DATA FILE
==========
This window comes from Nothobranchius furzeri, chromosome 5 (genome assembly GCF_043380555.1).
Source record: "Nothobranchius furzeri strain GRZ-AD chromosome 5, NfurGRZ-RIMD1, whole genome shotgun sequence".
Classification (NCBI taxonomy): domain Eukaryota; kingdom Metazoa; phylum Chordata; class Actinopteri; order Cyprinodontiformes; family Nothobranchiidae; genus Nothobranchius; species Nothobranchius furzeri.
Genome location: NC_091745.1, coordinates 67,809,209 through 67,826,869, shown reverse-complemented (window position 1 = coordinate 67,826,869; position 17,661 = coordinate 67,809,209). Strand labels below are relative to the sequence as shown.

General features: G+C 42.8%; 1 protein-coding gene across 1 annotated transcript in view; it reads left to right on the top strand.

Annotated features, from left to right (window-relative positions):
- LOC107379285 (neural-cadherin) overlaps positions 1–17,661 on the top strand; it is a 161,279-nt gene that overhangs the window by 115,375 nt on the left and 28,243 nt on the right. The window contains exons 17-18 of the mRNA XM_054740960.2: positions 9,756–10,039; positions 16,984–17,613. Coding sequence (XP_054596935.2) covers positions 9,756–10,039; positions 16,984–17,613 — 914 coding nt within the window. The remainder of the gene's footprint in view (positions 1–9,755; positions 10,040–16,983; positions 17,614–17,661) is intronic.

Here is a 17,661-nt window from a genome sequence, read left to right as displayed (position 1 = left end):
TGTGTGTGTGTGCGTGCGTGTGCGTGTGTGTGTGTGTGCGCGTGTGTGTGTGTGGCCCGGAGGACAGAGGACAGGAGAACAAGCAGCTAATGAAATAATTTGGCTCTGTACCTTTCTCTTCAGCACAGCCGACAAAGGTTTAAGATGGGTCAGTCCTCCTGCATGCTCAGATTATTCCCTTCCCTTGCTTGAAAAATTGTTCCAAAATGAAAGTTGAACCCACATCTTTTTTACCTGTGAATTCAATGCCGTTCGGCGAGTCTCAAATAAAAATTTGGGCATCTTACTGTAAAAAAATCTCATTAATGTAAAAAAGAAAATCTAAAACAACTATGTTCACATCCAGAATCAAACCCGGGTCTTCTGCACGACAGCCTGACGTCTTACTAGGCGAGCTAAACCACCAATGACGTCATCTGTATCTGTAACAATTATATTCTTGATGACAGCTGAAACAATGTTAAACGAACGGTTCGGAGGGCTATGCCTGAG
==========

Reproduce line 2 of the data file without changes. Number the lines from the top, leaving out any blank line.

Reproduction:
Source record: "Nothobranchius furzeri strain GRZ-AD chromosome 5, NfurGRZ-RIMD1, whole genome shotgun sequence".